The Power of a Sham

By: Anna Greenstin Kudla

Sham Guaranty Defense is a distinct way individual guarantors, partners, trustors/trustees, corporate executives and shareholders can avoid liability when an underlying loan is in default. While this defense may be influential in assisting a select few in certain situations, it is rarely used because it applies only in limited circumstances.

Application of the Sham Guaranty Defense requires proving that the guarantor is actually the principal obligor and thus entitled to the same unwaivable protection of the anti-deficiency statutes. Civil Code § 2787 defines a true guarantor as, “one who promises to answer for the debt, default, or miscarriage of another.” A Sham Guaranty arises when a principal obligor purports to take on additional liability as a guarantor. Below are some examples of how California courts have made distinctions (between different types of borrowers and/or guarantors) in the application of the Sham Guaranty Defense.

Trustors and Trustees. If a trust is the principal borrower and the guarantees are executed by the Trustors and Trustees of that trust, the guarantees may be considered unenforceable. Asserting a Sham Guaranty requires proof that the principal obligor of the debt, the trust, is a mere pass-through entity that does not award any separation or protection to the trust principals or the guarantors.

The most well-known, and highly cited case in this area is Torrey Pines Bank v. Hoffman (1991) 231 Cal.App.3d 308. In the Torrey Pines matter, a husband and wife, who were the trustors, trustees and the primary beneficiaries of their revocable living trust, signed personal guarantees in connection with a construction loan to their personal trust. The court applied the “instrumentality” test, defined as whether the trust was “anything other than an instrumentality used by the individuals who guaranteed the debtor’s obligation, and whether such instrumentality actually removed the individuals from their status and obligations as debtors.” ( Id. at 320) The court determined that the structure of the trust made no significant distinction between the guarantors and the borrower. Thus, the husband and wife were deemed the primary obligors that could not guaranty their own debt. Therefore, the guarantees were deemed unenforceable.

This pivotal case does not protect all trusts. In Torrey Pines the court recognized that the greater the degree of separation between trustors, trustees and beneficiaries that exists, the more difficult it will be to establish guarantor protection. Such was the case in the matter of Talbott v. Hustwit (2008) 164 Cal.App.4th 148. In the Talbott case the court made several distinctions. For example, the husband and wife guarantors were secondary, not primary, beneficiaries of their trust. Moreover, they were not the named trustees, but rather used a limited liability company as trustee, thus limiting their personal liability for their trust’s obligations. In Talbott, the court deemed the husband and wife as true guarantors because the trust arrangement “actually removed the[m] from their status and obligations as debtors.” ( Id. at 153) Therefore, the guarantees were deemed enforceable.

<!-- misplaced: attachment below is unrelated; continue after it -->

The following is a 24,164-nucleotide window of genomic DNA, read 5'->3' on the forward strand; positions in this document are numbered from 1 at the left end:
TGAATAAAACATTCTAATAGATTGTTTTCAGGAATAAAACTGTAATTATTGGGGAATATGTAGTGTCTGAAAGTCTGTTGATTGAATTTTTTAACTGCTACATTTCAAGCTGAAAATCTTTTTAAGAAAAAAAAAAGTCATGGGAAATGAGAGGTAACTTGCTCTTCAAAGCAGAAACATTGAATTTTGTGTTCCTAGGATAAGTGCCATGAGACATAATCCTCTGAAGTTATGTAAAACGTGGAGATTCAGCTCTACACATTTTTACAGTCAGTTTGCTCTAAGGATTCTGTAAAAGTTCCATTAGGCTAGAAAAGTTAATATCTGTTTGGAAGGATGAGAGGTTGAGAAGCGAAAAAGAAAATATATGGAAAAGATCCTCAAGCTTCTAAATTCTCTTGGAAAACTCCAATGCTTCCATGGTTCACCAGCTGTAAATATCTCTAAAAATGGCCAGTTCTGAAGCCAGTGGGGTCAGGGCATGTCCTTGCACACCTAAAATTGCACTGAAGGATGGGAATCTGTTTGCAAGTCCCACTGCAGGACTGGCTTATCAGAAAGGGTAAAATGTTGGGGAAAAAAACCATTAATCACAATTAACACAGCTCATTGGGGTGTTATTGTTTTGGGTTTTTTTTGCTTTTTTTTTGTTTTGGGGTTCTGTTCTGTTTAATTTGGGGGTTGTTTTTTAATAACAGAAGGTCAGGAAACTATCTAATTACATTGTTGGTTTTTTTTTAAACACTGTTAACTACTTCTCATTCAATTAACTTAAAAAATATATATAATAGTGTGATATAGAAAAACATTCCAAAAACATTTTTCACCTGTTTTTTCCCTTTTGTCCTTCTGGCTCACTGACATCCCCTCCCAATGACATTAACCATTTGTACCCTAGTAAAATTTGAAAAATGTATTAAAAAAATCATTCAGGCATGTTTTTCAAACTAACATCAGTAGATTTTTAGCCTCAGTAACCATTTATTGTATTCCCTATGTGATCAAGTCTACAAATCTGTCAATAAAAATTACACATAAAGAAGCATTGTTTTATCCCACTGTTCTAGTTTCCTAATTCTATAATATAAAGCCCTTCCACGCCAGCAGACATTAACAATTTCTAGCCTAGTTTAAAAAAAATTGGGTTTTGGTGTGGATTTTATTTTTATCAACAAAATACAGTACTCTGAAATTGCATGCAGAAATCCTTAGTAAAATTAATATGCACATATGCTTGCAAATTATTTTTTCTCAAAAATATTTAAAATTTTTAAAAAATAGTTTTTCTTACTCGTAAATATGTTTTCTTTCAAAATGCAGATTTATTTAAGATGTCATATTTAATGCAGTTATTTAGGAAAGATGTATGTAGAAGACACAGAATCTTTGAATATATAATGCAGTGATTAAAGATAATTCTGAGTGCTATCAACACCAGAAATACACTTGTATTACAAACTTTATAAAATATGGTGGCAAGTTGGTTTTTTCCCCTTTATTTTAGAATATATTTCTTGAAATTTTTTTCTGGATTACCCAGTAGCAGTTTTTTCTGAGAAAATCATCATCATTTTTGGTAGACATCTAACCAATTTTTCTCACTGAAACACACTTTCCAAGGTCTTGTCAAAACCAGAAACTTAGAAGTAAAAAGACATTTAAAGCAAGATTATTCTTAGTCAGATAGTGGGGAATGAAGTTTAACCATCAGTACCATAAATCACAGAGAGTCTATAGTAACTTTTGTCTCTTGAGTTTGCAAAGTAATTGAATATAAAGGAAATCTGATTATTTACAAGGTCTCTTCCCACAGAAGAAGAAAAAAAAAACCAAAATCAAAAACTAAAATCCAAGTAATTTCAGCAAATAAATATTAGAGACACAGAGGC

Partners. Similarly if a partnership is the principal borrower, guarantees signed by the partners may be held to be a Sham. In Riddle v. Lushing (1962) 203 Cal.App.2d 831, real property was purchased in the name of a partnership. The promissory note and deed of trust were signed by each partner. The partners also individually guaranteed the note. The partnership defaulted. The court focused on whether the transaction created different liabilities for the partners as guarantors. Since, by law, partners were already jointly and severally liable for debts of the partnership, the court permitted the “guarantors” to invoke the protections of anti-deficiency law.

The above examples relate to real estate properties, individuals and partners. To draft an exhaustive article addressing various loans, lender’s responsibilities, and the many defenses that can be applied to corporate executives and shareholders, would require this author to draft a dissertation. We urge you to contact Anna Greenstin Kudla, or any of the litigation attorneys at Kring & Chung, to discuss what defenses or claims could be asserted on behalf of or against, borrowers and guarantors.

Anna Greenstin Kudla is an Associate with Kring & Chung, LLP‘s Irvine, CA office. She can be reached at (949)-261-7700 or agreenstinat-sign kringandchung DOT com.